HOUSTON -- Rangers relievers are channeling all the heat they took in the regular season and throwing it back at their opponents.
Sunday night’s 2-0 win in Game 1 of the American League Championship Series was the latest chapter in a remarkable comeback story for Texas’ bullpen.
“It sounds crazy, but we’ve just been using the opposing fans as fuel,” said right-hander Josh Sborz. “We’re not getting too lost in the game, we’re trying to keep it simple, to get that extra adrenaline that they’re giving us and just attack the hitters.”
It started with Sborz and it ended with José Leclerc on Sunday.
With a narrow lead and no margin for error, Texas’ relievers got the job done through soft contact and awkward swings. They also got some help from their defense -- namely an incredible catch by Evan Carter in left field that started a game-changing double play with Aroldis Chapman on the mound in the eighth.
That help is essential. Ask any of these relievers, and they’ll say that you can’t accomplish much on your own.
“I think the team is in a really good spot,” said Chapman. “We’re focused and we’re very united, and I believe that’s an important part of where we are.”
Unity and resolve have certainly paid off for the undefeated Rangers this October. They’ve also contributed to the bullpen’s dramatic turnaround.
After posting a 4.77 ERA in the regular season (the seventh-worst mark in the Majors), Texas relievers have combined for a 1.86 ERA over 19 1/3 innings from the AL Wild Card Series through Sunday. Per the Elias Sports Bureau, the club has trailed at the end of only one full inning in its first six games, tying Texas with Cleveland (2016) for the best single-postseason mark.
What’s changed? Not much.
“At the end of the day, it's just that a lot of us got healthy,” said Sborz. “We had time off to kind of get back to the things we're good at and get strong again. So, I mean, it wasn't a miracle. … There wasn’t that much to change.”
Sborz can speak with authority about the impact of health. The 29-year-old started the regular season on the IL and didn’t make a Major League appearance until April 15. Another pair of IL stints in July and September undermined his quest for consistency on the mound.
“My heater was pretty bad, my slider was pretty bad. Everything was kind of just bad,” Sborz said. “It was frustrating for those two or three weeks where I was pretty much awful and kind of let the team down almost every day.”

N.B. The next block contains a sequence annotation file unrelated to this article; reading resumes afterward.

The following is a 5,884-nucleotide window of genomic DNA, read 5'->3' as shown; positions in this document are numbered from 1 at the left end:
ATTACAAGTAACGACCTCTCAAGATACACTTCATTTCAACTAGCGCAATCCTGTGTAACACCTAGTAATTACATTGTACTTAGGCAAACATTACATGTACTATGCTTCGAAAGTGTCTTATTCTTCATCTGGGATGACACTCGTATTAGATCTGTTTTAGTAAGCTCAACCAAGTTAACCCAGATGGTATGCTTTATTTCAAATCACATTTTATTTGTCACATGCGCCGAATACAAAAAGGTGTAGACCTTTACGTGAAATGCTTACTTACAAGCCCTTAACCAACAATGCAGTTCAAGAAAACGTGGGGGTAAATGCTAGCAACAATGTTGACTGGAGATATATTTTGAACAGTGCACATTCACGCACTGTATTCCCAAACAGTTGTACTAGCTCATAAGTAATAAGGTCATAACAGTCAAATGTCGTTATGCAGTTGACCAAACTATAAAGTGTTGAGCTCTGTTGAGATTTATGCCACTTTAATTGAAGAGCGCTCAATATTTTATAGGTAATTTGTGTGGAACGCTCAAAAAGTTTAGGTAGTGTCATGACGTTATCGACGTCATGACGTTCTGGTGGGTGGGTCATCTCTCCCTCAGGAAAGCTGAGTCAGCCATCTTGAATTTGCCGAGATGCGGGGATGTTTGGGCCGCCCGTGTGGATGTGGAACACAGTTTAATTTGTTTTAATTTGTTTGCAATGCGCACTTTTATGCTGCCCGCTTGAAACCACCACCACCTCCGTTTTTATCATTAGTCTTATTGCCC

Finally healthy again, Sborz has been able to get his mechanics right, and that’s translated into 3 1/3 scoreless innings in the postseason.
It helped to be around a calm and collected group of guys through that process.
“We’re pretty relaxed,” said Sborz of his fellow relievers. “The way our starters pitch, we have the ability to be relaxed for at least five innings. … It helps us keep our composure.”
As criticism mounted and an impatient fanbase stirred during the regular season, staying relaxed became a bit more challenging. But ultimately, that too helped this group to success.
“Yeah, we've taken a little bit of heat, but we have that ‘bend but don't break’ mentality,” said veteran Will Smith. “[That’s] the life of a reliever. You're going to give up runs here and there -- a little more magnified at the end of the game.”
The Rangers’ bullpen will likely get even better as this series progresses. Manager Bruce Bochy said before Sunday’s game that righty Jon Gray, who has been sidelined since Sept. 28 with a forearm strain, will pitch in relief after making the ALCS roster. That should give the club a valuable option if a longer outing is needed.
Some schools of thought state that Gray -- who pitched to a 4.12 ERA in 29 starts in the regular season -- will find even more success out of the ‘pen.
“His stuff, honestly, plays even better, because his fastball and slider are so powerful,” said Game 2 starter Nathan Eovaldi. “… It's going to make the bullpen better.”